Stacey Simms

Stacey Simms

Where can people find out more about you?


What is your title/job/activity?

Healthy Living Reporter, Time Warner Cable News Charlotte
President, Stacey Simms Media – provides broadcast & social media content


Please provide us with a two sentence overview of yourself.

I am an award winning radio & TV broadcaster, voice artist and author. I began writing and speaking about type 1 diabetes after my son was diagnosed at the young age of 23 months.


What age and year were you diagnosed?

My son, Benny, was diagnosed at the age of 23 months in December of 2006.


What type of insulin pump do you use?

He uses the Animas® OneTouch Ping® insulin pump. He started pumping in July 2007 (at 2 ½).


Give us a fun fact about yourself!

I have spent many years in morning TV and radio. That means I spent 13 years with my alarm going off at 3am! The best part of working morning shows is that you see the sunrise every day and they are beautiful. Of course, the worst part is either missing family activities at night and going to bed at 7pm or being exhausted. That’s one reason why I no longer work the early morning shift!


Why did you choose an Animas® insulin pump?

We love the ease of use and amazing customer service. We also liked the meter remote, especially with an active toddler. As our son has grown older, and does more of his own diabetes care, he uses the remote for more discreet bolusing.


Why do you like your job?

I have wanted to be a news broadcaster since I was in 7th grade. I am so lucky to do what I love. I enjoy meeting people and finding creative ways to tell their stories. I’ve always loved knowing and telling! Radio is more fun because it’s a bit looser (and less makeup). But nothing compares to the emotional impact of television.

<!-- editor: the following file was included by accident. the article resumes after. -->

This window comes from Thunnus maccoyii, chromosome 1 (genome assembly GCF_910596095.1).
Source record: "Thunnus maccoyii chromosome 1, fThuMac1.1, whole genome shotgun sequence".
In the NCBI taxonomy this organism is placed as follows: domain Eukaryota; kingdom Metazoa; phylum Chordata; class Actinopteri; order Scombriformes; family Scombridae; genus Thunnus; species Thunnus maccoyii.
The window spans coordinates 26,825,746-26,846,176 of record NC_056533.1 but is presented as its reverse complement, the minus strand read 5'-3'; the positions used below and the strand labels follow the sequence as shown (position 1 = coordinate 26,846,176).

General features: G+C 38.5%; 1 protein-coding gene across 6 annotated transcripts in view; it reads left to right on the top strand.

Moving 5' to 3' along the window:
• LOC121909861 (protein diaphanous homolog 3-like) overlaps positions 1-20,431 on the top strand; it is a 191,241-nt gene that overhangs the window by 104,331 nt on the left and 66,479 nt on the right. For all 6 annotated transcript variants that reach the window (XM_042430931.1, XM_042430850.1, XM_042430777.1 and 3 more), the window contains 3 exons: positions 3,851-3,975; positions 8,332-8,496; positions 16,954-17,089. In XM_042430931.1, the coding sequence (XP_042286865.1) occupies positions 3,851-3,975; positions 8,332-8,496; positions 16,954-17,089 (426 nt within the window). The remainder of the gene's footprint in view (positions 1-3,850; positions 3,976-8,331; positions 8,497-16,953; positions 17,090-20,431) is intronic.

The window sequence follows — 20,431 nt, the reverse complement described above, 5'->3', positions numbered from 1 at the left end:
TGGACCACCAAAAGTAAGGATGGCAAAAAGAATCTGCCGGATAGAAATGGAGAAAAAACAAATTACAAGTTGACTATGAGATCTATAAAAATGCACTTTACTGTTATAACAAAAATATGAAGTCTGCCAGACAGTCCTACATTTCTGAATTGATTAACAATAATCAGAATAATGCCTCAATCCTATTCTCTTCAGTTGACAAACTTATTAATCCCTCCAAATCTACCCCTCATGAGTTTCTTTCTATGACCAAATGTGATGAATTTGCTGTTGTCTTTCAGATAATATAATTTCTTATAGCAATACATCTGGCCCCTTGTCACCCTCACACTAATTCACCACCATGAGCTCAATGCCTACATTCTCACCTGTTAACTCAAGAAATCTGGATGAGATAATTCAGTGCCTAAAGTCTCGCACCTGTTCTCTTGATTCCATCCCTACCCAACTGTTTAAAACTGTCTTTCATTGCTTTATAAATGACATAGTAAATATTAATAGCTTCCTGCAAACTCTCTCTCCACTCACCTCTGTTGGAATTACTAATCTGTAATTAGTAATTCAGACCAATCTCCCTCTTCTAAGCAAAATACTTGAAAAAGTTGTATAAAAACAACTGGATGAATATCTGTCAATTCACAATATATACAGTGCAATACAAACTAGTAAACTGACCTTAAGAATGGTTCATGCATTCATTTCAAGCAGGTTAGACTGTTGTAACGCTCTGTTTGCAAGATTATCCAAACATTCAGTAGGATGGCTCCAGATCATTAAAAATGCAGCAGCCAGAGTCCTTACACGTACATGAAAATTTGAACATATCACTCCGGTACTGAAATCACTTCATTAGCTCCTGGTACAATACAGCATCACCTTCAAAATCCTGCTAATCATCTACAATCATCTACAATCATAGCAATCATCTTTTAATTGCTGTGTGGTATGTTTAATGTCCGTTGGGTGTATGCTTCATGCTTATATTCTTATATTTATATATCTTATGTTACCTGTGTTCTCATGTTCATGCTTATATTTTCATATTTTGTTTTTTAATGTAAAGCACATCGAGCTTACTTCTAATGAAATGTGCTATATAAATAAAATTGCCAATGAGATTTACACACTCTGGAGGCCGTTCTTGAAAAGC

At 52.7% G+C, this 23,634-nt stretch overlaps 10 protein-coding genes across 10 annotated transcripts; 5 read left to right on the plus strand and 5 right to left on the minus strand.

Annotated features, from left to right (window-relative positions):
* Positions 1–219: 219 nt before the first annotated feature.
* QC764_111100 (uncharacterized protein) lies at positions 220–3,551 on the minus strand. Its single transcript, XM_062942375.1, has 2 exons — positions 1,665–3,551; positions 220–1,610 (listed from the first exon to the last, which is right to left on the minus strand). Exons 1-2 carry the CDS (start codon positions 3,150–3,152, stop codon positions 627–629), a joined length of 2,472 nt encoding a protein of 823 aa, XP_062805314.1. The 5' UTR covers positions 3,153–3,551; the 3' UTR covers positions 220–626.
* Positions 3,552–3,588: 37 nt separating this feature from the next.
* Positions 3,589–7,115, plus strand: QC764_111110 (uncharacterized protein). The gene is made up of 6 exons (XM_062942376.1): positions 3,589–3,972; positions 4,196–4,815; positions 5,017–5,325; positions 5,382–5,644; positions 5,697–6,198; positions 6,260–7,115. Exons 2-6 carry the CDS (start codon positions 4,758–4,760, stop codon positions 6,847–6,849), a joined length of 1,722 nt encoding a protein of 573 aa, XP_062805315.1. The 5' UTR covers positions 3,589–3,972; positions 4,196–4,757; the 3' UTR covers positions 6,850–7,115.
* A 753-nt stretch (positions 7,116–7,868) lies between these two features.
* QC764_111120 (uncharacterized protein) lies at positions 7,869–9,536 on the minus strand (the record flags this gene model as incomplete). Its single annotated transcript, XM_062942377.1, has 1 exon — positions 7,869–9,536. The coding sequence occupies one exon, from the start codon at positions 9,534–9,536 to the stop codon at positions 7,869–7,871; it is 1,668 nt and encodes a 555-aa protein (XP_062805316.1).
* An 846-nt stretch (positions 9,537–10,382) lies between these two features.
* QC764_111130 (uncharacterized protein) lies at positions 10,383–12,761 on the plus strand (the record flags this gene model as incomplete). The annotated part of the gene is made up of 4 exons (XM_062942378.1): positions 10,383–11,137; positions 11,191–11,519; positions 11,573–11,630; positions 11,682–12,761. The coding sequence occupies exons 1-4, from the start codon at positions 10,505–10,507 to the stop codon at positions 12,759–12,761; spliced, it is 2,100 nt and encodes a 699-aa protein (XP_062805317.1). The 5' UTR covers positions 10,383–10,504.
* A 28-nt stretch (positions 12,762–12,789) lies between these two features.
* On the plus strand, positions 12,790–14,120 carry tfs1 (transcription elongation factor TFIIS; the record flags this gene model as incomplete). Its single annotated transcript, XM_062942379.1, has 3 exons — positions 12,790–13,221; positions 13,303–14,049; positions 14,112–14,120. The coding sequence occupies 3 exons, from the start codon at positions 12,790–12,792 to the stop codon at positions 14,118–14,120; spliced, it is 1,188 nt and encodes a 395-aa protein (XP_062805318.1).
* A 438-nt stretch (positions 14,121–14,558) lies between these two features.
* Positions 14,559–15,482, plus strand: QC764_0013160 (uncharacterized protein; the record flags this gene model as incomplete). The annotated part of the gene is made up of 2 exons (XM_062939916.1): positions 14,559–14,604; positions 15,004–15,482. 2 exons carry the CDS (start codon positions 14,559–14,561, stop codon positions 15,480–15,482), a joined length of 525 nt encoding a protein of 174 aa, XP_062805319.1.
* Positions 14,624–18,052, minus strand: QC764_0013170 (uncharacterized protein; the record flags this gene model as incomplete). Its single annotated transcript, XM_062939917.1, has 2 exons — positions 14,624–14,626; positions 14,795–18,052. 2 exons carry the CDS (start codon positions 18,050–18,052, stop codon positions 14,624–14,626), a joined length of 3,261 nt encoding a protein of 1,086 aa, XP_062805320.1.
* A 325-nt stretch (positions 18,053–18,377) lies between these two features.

What was your life like before an insulin pump?

We adjusted to shots pretty quickly, but we found that our caregivers did not. Needles made everyone nervous. Using an insulin pump seemed easier to most people and we were able to make our babysitters and relatives more comfortable with Benny’s care. We very much enjoyed the flexibility and precise dosing that the pump allows, but the biggest impact may have been with our care providers.


What are the main challenges with living with type 1 diabetes?

I think it’s the mental challenge that comes with having to think about almost everything you do. What you eat, how you move, where you’ll be, if you have supplies. It’s a lot of brain time. I worry about burnout as Benny gets older.


What advice would you give to others your age, who are newly diagnosed with type 1 diabetes?

Go ahead and cry. It’s a devastating diagnosis. But it’s not the end. Believe it or not, much of this will be become routine and you’ll find yourself with a new, wonderful normal. Don’t hold your child back, don’t live in fear. Take control of your diabetes and don’t let it stop you. And don’t forget to laugh at all the ridiculous that diabetes brings. Like the first time you ask your child, in public, if he’s high or yell at him to come back here – right now! – and eat that cookie before he can play. When you laugh at something, you take away its power. I take diabetes very seriously, but I laugh at it every chance I get.